News from 100 years ago – 29 July 1922

OVER 20 members of the C. E. Church met at the cemetery on Saturday last and felled the two trees in the Methodist portion, the wood of which will be utilized in making the palings for guards required for the proposed avenue of trees in St. John’s Church ground.

TORRENTIAL rains, accompanied by cyclonic gales, have fallen here during the week. All the low-lying land has been under water, but since the slight cessation from rain on Thursday the water is fast receding. Owing to the heavy rain in Araluen, our river rose feet above the ordinary level, overflowing near the old showground [Albert Stewart Park, Shore Street] and at the steamer’s wharf [Riverside Park]. The mails and telegraphic and telephonic communications have been disorganized. The mail due here on Wednesday, via Nowra, arrived at 4 p.m. Thursday. Yesterday (Friday) the Nowra mail was despatched but the Bega mail was unable to get through, owing to Bodalla flats being under water. …

A WELL-ATTENDED meeting of farmers was held at Mosquito Bay on Wednesday night last, 19th inst.. The object of the meeting was the building of a co-operative cheese factory. The tone of the meeting was most enthusiastic, and it was unanimously decided to erect a factory on a suitable site. Mr. H. B. O’Neill was appointed Hon. Secretary to this progressive movement.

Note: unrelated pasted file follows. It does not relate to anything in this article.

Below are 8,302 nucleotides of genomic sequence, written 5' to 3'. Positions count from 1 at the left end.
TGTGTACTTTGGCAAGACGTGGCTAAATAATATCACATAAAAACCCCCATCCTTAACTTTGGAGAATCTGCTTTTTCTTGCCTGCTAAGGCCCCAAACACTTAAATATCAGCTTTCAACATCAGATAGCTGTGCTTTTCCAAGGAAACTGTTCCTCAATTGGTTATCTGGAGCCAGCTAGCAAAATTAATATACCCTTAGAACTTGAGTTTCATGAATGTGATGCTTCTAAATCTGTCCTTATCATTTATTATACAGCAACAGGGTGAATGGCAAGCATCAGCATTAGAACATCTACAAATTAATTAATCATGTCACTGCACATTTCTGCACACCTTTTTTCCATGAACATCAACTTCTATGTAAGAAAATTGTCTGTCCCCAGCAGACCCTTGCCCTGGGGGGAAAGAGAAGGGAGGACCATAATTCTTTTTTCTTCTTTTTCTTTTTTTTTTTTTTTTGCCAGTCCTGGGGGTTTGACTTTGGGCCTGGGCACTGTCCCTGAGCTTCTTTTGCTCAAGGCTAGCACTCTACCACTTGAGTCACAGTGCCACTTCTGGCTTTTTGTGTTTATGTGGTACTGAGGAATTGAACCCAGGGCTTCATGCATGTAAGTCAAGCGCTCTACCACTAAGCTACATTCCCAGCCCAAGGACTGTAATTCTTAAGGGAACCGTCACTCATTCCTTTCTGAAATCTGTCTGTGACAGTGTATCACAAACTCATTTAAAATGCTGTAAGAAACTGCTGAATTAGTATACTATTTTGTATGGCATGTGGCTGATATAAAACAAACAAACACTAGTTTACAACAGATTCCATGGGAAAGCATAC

THROUGH the horse he was riding falling on him on Wednesday, Mr. Arthur Thomson so severely sprained his knee that Dr. Cutler found it necessary to put the injured member into plaster of Paris.

H. J. Thomson will offer for sale today (Saturday) at the shop in Church Street, the late Mr. Robert Mitchell’s property at Congo, containing 244 acres of well-grassed land, divided into paddocks.

EARLY on Sunday morning Mr. Clem Luck and his family were awakened by a crackling noise and on arising to investigate discovered the detached building, comprising a dining room, kitchen and store room, ablaze. The alarm was at once given but the fire had too great a hold to be subdued by only buckets of water, and despite the willing efforts of the neighbor’s, the building together with the contents valued at about £150 were consumed by the powerful element. Mr. H. P. Luck made a plucky attempt to enter the store room but was forced back by the flames which burst through when the door was opened. Only by the combined efforts of all hands and the calmness of the morning was the main building saved. Included in the articles burnt were large presses containing all the children’s clothing. Much sympathy is expressed for the Luck family in their loss.

Mrs Hedley Luck feeding the chickens

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